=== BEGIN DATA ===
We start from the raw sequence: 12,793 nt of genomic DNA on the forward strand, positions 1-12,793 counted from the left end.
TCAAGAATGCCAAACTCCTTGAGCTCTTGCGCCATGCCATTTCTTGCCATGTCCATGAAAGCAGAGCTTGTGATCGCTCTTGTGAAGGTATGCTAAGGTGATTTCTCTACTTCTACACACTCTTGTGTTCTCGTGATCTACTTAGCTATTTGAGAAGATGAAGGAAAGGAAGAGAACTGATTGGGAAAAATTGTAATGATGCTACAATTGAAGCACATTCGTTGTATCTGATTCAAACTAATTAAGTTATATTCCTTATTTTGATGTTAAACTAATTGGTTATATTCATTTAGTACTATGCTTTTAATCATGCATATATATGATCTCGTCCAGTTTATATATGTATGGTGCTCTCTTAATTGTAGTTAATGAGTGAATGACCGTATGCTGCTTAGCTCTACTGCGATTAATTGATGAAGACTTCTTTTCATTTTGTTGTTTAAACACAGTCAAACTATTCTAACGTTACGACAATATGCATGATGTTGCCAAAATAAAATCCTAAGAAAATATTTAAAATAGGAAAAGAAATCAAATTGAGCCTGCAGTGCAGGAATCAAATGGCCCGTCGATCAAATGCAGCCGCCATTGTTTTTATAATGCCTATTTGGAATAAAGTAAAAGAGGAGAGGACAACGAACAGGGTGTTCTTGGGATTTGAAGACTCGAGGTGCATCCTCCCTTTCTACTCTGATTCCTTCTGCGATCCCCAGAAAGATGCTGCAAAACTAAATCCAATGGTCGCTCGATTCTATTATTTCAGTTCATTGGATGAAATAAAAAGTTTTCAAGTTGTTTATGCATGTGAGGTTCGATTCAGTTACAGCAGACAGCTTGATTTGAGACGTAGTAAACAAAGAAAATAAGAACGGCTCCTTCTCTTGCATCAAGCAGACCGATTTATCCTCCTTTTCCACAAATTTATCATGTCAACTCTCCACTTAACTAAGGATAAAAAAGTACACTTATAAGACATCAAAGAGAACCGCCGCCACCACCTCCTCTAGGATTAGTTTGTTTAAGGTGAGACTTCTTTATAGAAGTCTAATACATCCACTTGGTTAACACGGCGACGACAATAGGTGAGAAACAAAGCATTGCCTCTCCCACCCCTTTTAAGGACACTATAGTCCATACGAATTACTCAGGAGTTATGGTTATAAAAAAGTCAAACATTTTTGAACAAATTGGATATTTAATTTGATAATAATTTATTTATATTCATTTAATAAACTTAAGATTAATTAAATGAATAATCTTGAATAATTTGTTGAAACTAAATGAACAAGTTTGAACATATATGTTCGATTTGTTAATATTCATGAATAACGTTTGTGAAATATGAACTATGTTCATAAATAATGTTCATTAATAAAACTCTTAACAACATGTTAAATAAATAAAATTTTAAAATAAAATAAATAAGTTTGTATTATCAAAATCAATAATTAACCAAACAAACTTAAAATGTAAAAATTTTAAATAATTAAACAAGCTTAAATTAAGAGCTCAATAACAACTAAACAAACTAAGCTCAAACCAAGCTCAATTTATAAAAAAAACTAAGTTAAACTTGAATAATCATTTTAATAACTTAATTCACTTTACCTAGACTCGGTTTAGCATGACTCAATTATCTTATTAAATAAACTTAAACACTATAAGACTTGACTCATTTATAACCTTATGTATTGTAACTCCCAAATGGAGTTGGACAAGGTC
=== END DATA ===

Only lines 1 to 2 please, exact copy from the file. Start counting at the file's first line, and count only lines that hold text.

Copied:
We start from the raw sequence: 12,793 nt of genomic DNA on the forward strand, positions 1-12,793 counted from the left end.
TCAAGAATGCCAAACTCCTTGAGCTCTTGCGCCATGCCATTTCTTGCCATGTCCATGAAAGCAGAGCTTGTGATCGCTCTTGTGAAGGTATGCTAAGGTGATTTCTCTACTTCTACACACTCTTGTGTTCTCGTGATCTACTTAGCTATTTGAGAAGATGAAGGAAAGGAAGAGAACTGATTGGGAAAAATTGTAATGATGCTACAATTGAAGCACATTCGTTGTATCTGATTCAAACTAATTAAGTTATATTCCTTATTTTGATGTTAAACTAATTGGTTATATTCATTTAGTACTATGCTTTTAATCATGCATATATATGATCTCGTCCAGTTTATATATGTATGGTGCTCTCTTAATTGTAGTTAATGAGTGAATGACCGTATGCTGCTTAGCTCTACTGCGATTAATTGATGAAGACTTCTTTTCATTTTGTTGTTTAAACACAGTCAAACTATTCTAACGTTACGACAATATGCATGATGTTGCCAAAATAAAATCCTAAGAAAATATTTAAAATAGGAAAAGAAATCAAATTGAGCCTGCAGTGCAGGAATCAAATGGCCCGTCGATCAAATGCAGCCGCCATTGTTTTTATAATGCCTATTTGGAATAAAGTAAAAGAGGAGAGGACAACGAACAGGGTGTTCTTGGGATTTGAAGACTCGAGGTGCATCCTCCCTTTCTACTCTGATTCCTTCTGCGATCCCCAGAAAGATGCTGCAAAACTAAATCCAATGGTCGCTCGATTCTATTATTTCAGTTCATTGGATGAAATAAAAAGTTTTCAAGTTGTTTATGCATGTGAGGTTCGATTCAGTTACAGCAGACAGCTTGATTTGAGACGTAGTAAACAAAGAAAATAAGAACGGCTCCTTCTCTTGCATCAAGCAGACCGATTTATCCTCCTTTTCCACAAATTTATCATGTCAACTCTCCACTTAACTAAGGATAAAAAAGTACACTTATAAGACATCAAAGAGAACCGCCGCCACCACCTCCTCTAGGATTAGTTTGTTTAAGGTGAGACTTCTTTATAGAAGTCTAATACATCCACTTGGTTAACACGGCGACGACAATAGGTGAGAAACAAAGCATTGCCTCTCCCACCCCTTTTAAGGACACTATAGTCCATACGAATTACTCAGGAGTTATGGTTATAAAAAAGTCAAACATTTTTGAACAAATTGGATATTTAATTTGATAATAATTTATTTATATTCATTTAATAAACTTAAGATTAATTAAATGAATAATCTTGAATAATTTGTTGAAACTAAATGAACAAGTTTGAACATATATGTTCGATTTGTTAATATTCATGAATAACGTTTGTGAAATATGAACTATGTTCATAAATAATGTTCATTAATAAAACTCTTAACAACATGTTAAATAAATAAAATTTTAAAATAAAATAAATAAGTTTGTATTATCAAAATCAATAATTAACCAAACAAACTTAAAATGTAAAAATTTTAAATAATTAAACAAGCTTAAATTAAGAGCTCAATAACAACTAAACAAACTAAGCTCAAACCAAGCTCAATTTATAAAAAAAACTAAGTTAAACTTGAATAATCATTTTAATAACTTAATTCACTTTACCTAGACTCGGTTTAGCATGACTCAATTATCTTATTAAATAAACTTAAACACTATAAGACTTGACTCATTTATAACCTTATGTATTGTAACTCCCAAATGGAGTTGGACAAGGTC